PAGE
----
Lars Peter Hansen

The Rodney L. White Center is pleased to announce that Nobel Laureate  Lars Peter Hansen is the latest Rodney L. White Center Visiting Scholar.  He visited the Wharton School’s Finance Department in October 2018.

Lars Peter Hansen is the David Rockefeller Distinguished Service Professor in Economics, Statistics, Booth School of Business & the College, University of Chicago.  He joined the faculty in 1981.  A  leading expert in economic dynamics who works at the forefront of economic thinking and modeling, drawing approaches from macroeconomics, finance, and statistics, he is a recipient of the 2013 Sveriges Riksbank Prize in Economic Sciences in Memory of Alfred Nobel for his work in asset pricing.  The Nobel Prize recognizes this work, which has been used to test theories and models that have shaped our modern understanding of asset pricing.

In 2010 Professor Hansen won the BBVA Foundation Frontiers of Knowledge Award in the Economics, Finance and Management “for making fundamental contributions to our understanding of how economic actors cope with risky and changing environments.” In 2008, he was awarded the CME Group-MSRI Prize in Innovative Quantitative Applications. This award is designed to recognize individuals or groups who contribute original concepts and innovation in the use of mathematical, statistical or computational methods for the study of the behavior of markets, and more broadly of economics.  Professor Hansen is one of two scholars to receive the prestigious 2006 Nemmers Prizes in economics and mathematics, believed to be the largest monetary awards in the United States for outstanding achievements in those two disciplines. His recognitions also include Fellow, Econometric Society, 1984; Frisch Prize Medal Co-winner, 1984; Member, American Academy of Arts and Sciences, 1993; Member, National Academy of Sciences, 1999; President, Econometric Society, 2007.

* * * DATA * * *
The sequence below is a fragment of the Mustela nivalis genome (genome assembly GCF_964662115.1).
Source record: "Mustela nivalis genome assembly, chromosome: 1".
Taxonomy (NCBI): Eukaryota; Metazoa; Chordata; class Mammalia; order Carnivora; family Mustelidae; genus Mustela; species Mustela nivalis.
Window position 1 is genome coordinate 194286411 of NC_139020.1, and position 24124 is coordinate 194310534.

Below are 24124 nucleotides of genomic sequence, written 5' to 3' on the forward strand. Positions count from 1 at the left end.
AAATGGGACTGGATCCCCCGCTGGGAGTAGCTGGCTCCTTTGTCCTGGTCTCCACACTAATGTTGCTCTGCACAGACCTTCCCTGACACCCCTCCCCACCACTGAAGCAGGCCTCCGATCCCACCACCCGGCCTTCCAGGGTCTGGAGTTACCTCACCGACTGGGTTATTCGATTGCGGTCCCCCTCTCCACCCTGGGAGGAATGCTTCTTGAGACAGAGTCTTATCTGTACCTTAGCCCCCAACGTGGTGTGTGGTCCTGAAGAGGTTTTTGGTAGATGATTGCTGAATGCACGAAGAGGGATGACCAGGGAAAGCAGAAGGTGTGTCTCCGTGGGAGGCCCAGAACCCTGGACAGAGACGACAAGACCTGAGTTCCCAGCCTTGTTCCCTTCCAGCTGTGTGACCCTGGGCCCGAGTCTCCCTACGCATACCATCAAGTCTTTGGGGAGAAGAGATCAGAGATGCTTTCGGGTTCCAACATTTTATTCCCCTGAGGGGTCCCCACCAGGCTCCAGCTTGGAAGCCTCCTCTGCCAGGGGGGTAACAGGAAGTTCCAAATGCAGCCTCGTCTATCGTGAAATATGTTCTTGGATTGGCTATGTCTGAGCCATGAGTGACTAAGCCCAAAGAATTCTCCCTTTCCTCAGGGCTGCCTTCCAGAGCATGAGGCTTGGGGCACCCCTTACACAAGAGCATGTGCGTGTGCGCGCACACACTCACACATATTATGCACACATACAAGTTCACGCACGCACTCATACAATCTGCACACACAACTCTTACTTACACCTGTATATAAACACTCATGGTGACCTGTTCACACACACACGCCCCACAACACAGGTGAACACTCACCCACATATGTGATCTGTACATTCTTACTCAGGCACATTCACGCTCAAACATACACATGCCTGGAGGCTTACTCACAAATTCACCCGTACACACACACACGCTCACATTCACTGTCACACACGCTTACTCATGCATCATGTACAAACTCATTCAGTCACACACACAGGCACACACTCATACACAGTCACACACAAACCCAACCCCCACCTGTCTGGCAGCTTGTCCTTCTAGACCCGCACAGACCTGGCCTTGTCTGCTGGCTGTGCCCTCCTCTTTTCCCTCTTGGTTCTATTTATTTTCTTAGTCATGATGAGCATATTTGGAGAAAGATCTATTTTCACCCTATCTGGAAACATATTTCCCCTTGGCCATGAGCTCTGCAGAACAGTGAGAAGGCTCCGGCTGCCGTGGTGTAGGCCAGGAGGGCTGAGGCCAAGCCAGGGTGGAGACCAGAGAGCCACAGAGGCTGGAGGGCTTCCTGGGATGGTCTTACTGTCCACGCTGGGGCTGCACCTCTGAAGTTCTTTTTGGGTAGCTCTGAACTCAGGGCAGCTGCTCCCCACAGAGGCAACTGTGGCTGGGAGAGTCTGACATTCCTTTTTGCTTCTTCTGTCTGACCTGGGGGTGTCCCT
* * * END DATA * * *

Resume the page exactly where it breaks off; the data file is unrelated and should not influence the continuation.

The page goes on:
Professor Hansen’s recent research explores how to quantify intertemporal risk-return tradeoffs and ways to model economic behavior when consumers and investors struggle with uncertainty about the future.  Improving models that measure risk and uncertainty have important implications for financial markets, fiscal policy, and the macroeconomy.  During his visit to Wharton,  Professor Hansen presented his paper, Fragile beliefs and the price of uncertainty, co-authored with Thomas Sargent.

Professor Hansen received a bachelor’s degree in mathematics and political science from Utah State University and a doctorate in economics from the University of Minnesota.  He has also received numerous honorary degrees, including an honorary doctorate from Utah State University in 2012.

Click here to link to Professor Hansen’s personal website for his full CV,  teaching/research activities, events and press.